In order to find \(\dot \psi\) you can take subsequent values of \(\psi\),
$$
\dot \psi_t = \frac{\psi_t - \psi_{t - 1}}{\varDelta t}
$$
where \(\varDelta t\) is the sample rate of your magnetometer.

Magnetometers can be quite noisy so trying to accurately obtain yaw with a magnetometer may work well in an open field but may fail unexpectedly when close to metallic structures. Keep this in mind during your design and when flying.

\(x\) and \(y\) can be found via your gps. Depending on your application you may need to transform the output of your GPS to a local coordinate frame. The datasheet of your sensor should give you plenty of information on this. \(\dot x\) and \(\dot y\) can be found with differential measurements of \(x\) and \(y\) as follows, $$ \dot x = \frac{x_t - x_{t-1}}{\varDelta t} $$ $$ \dot y = \frac{y_t - y_{t-1}}{\varDelta t} $$

Z can be found with an altimeter or a barometer. If you have a barometer and are getting raw pressure measurements you should be able to look into the datasheet of your sensor to find a conversion between the output and the change in height. There are also many off the shelf altimeters sold on places like sparkfun, adafruit, and others which do this pressure conversion for you and will save you a couple of minutes of looking into the data sheet. \(\dot z\) can be found by taking differential measurements of \(z\) as follows: \(\dot z = \frac{z_t - z_{t-1}}{\varDelta t}\) where \(\varDelta t\) is the sample rate of your sensor.

The biggest difference of this approach when compared to the last one is that this one assumes that you have a model of your system. We’ll be using the model from a previous post.
Covering each of the filters in this section in depth would require an entire book in itself [1], so I have opted to give an overview of each and link to more thorough references so that motivated readers can dig deeper if desired.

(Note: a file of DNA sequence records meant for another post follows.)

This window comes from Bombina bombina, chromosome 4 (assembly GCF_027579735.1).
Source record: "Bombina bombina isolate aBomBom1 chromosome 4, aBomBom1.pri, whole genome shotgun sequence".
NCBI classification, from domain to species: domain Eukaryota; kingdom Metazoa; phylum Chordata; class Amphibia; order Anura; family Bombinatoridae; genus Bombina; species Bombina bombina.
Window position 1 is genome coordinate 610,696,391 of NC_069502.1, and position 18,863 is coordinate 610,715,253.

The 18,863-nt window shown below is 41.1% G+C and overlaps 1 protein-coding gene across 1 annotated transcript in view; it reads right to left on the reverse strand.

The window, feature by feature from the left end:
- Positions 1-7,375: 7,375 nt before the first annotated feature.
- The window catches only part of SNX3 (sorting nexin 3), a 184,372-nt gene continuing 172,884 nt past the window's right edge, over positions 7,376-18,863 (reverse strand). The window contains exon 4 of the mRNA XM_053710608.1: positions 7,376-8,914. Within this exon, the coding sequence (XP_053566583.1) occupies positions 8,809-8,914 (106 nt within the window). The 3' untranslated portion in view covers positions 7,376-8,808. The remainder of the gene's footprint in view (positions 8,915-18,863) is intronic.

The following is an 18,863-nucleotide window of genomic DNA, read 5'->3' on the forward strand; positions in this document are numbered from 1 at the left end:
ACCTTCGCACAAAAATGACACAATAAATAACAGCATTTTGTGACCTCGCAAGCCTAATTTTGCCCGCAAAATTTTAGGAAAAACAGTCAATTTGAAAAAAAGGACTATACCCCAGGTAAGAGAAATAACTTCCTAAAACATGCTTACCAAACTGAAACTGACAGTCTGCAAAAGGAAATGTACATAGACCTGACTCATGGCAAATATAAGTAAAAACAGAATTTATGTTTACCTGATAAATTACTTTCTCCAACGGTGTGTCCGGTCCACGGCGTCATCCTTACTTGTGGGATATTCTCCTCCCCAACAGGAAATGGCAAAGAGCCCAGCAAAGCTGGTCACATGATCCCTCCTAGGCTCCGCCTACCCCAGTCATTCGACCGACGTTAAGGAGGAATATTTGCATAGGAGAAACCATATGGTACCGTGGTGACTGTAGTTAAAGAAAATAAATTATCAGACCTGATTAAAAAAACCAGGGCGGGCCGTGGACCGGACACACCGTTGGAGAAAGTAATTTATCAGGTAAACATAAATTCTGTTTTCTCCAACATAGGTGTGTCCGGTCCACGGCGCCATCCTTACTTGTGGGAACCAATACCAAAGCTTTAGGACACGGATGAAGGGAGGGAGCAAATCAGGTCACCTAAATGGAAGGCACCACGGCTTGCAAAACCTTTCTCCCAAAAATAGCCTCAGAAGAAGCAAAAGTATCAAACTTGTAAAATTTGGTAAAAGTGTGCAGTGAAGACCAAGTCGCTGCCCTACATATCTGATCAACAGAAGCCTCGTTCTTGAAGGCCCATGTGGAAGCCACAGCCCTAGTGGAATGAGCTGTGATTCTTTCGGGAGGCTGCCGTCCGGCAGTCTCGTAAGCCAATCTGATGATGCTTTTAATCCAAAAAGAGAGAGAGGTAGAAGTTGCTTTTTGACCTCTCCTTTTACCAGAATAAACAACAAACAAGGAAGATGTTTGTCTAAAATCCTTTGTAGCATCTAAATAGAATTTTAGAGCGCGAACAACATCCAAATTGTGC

Most of the references come from [1] which is a __must read__ if this is your first time looking at filters for state estimation.

Filtering approaches usually adhere to the “Prediction-Correction” (or “Prediction-Update”) framework made famous by the Kalman Filter [4]. The main idea here is that at every time step you use your model of the system to make a prediction of the state of the system, then use the onboard sensors to measure the state of the system, and finally you combine these two states in order to obtain a more accurate state of the system. A fun fact is that the complementary filter that I introduced in the last section also adheres to this framework, though the simplified equations make it less clear. If you’re interested in investigating that, see here for details.

The Kalman Filter [3][4] is a technique that can be used to estimate the state of a linear dynamical system. Some great resources for learning about kalman filters if you haven’t studied them before are [1] and [2]. The equations of the Kalman filter are given as follows [1], $$ \begin{align} \bar{\mathbf{x}} & = \mathbf{Fx} + \mathbf{Bu}\\ \bar{\mathbf{P}} & = \mathbf{FPF^T} + \mathbf{Q}\\ \mathbf{y} & = \mathbf{z} - \mathbf{H \bar{x}}\\ \mathbf{K} & = \mathbf{\bar{P} H^T} ( \mathbf{H \bar{P} H^T} + \mathbf{R} ) ^{-1}\\ \mathbf{x} & = \mathbf{\bar{x}} + \mathbf{Ky} \\ \mathbf{P} & = (\mathbf{I} - \mathbf{KH}) \mathbf{\bar{P}} \end{align} $$

where \(\mathbf{x}\) is our system’s state. In our case it is defined by \((1)\). \(\mathbf{P}\) is the system’s covariance matrix. \(\mathbf{F}\) is our state transition function which propagates a state from time \(t\) to time \(t + 1\). \(\mathbf{K}\) is the Kalman gain which varies the weighting between our prediction and our sensor state. \(\mathbf{z}\) is the measurement from our sensors. \(\mathbf{H}\) converts the measurements of our state to what the sensor would measure. \(\mathbf{Q}\) is the process noise and \(\mathbf{R}\) is the observation noise. See chapter 6 of [1] if you are unfamiliar with these terms.

The notation here is pretty dense, but remember what the Kalman Filter is doing: it predicts where our system is supposed to be using our model then combines that with the measurement we got from our sensors to get a better estimate of our system’s state.

So now we can go ahead and put our system into this form right? Well, not quite. One important thing that I’ve glossed over is that the Kalman Filter equations above won’t work in our case since our system is nonlinear. If you aren’t sure what I mean by this, try to put our model \(\mathbf{\dot x}\) into the standard state space form, $$ \mathbf{\dot x} = \mathbf{Ax} + \mathbf{Bu} $$